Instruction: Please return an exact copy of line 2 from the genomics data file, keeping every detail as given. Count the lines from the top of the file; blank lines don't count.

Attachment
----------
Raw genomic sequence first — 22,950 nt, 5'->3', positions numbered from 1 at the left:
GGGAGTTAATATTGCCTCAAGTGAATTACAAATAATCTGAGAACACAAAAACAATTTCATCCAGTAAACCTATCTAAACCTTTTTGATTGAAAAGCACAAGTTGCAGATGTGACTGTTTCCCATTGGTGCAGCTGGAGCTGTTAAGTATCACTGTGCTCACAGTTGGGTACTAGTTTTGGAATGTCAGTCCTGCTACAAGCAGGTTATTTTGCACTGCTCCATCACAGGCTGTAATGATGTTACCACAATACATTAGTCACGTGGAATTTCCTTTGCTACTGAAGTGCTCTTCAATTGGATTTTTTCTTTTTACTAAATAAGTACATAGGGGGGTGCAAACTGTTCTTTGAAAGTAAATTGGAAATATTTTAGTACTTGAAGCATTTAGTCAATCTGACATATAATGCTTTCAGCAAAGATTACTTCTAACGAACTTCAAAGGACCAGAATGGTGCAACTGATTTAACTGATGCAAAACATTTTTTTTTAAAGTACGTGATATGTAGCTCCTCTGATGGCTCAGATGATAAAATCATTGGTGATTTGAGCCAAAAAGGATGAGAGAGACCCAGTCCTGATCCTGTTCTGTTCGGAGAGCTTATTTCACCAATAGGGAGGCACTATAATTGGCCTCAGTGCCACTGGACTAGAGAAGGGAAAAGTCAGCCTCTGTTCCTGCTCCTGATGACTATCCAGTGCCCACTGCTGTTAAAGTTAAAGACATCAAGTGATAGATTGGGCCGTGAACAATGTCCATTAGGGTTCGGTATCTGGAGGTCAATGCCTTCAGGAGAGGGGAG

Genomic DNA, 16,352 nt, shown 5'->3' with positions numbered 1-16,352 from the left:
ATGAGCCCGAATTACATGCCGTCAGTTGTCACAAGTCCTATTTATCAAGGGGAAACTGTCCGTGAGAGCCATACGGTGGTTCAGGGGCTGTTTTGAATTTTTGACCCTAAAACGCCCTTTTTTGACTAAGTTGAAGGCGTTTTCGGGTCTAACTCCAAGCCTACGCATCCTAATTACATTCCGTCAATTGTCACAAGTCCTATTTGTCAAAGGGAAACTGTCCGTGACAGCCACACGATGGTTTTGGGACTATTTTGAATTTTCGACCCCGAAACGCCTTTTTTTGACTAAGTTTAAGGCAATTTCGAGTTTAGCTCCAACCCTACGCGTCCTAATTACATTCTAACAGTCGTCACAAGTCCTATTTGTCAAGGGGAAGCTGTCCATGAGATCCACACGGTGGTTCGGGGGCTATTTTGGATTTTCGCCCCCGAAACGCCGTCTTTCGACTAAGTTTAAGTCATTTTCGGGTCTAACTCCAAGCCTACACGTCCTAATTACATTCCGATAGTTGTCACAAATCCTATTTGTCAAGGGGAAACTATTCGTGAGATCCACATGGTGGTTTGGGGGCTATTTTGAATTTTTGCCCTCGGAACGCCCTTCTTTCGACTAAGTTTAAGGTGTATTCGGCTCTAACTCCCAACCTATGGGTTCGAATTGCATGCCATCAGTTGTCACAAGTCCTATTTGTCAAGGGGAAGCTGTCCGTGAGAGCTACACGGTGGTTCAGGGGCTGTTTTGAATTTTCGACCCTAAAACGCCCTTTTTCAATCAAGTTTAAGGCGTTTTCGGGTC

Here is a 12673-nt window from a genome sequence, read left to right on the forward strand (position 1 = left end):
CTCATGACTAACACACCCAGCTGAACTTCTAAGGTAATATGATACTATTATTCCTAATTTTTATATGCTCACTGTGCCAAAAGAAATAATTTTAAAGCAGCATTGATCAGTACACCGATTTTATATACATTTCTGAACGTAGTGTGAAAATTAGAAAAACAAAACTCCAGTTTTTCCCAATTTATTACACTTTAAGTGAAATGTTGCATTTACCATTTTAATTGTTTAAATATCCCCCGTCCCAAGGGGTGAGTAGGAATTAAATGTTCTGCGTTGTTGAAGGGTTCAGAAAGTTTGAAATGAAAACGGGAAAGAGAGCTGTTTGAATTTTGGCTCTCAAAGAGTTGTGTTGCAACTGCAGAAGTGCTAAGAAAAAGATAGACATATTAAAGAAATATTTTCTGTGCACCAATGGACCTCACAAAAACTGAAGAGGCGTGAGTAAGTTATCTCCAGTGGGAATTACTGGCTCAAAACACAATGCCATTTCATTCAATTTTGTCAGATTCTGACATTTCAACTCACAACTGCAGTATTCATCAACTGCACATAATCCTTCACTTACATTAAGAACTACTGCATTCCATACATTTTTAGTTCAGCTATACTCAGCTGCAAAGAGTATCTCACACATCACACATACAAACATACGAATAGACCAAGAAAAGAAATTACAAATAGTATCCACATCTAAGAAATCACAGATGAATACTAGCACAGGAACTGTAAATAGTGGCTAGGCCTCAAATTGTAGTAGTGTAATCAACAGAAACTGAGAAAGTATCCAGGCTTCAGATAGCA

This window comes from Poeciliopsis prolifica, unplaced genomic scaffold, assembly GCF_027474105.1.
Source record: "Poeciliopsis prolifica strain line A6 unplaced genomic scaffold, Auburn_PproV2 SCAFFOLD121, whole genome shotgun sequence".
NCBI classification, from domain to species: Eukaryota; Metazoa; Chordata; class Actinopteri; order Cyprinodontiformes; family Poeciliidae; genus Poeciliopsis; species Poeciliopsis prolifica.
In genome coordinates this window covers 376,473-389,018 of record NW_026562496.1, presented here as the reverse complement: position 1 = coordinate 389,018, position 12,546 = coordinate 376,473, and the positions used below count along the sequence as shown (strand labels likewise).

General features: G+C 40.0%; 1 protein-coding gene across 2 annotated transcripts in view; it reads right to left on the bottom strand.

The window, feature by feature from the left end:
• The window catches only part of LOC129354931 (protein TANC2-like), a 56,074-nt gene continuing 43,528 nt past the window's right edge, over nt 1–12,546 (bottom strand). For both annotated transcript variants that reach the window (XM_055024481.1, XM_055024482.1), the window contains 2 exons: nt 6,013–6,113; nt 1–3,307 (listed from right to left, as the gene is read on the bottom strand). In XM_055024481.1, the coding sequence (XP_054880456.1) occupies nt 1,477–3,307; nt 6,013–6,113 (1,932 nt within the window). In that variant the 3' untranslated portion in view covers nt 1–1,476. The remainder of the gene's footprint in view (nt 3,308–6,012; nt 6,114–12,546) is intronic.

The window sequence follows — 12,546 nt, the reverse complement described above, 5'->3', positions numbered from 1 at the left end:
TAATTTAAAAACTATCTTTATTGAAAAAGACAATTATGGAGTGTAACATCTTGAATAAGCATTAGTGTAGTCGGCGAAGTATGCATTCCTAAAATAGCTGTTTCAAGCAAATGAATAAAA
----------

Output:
GGGAGTTAATATTGCCTCAAGTGAATTACAAATAATCTGAGAACACAAAAACAATTTCATCCAGTAAACCTATCTAAACCTTTTTGATTGAAAAGCACAAGTTGCAGATGTGACTGTTTCCCATTGGTGCAGCTGGAGCTGTTAAGTATCACTGTGCTCACAGTTGGGTACTAGTTTTGGAATGTCAGTCCTGCTACAAGCAGGTTATTTTGCACTGCTCCATCACAGGCTGTAATGATGTTACCACAATACATTAGTCACGTGGAATTTCCTTTGCTACTGAAGTGCTCTTCAATTGGATTTTTTCTTTTTACTAAATAAGTACATAGGGGGGTGCAAACTGTTCTTTGAAAGTAAATTGGAAATATTTTAGTACTTGAAGCATTTAGTCAATCTGACATATAATGCTTTCAGCAAAGATTACTTCTAACGAACTTCAAAGGACCAGAATGGTGCAACTGATTTAACTGATGCAAAACATTTTTTTTTAAAGTACGTGATATGTAGCTCCTCTGATGGCTCAGATGATAAAATCATTGGTGATTTGAGCCAAAAAGGATGAGAGAGACCCAGTCCTGATCCTGTTCTGTTCGGAGAGCTTATTTCACCAATAGGGAGGCACTATAATTGGCCTCAGTGCCACTGGACTAGAGAAGGGAAAAGTCAGCCTCTGTTCCTGCTCCTGATGACTATCCAGTGCCCACTGCTGTTAAAGTTAAAGACATCAAGTGATAGATTGGGCCGTGAACAATGTCCATTAGGGTTCGGTATCTGGAGGTCAATGCCTTCAGGAGAGGGGAG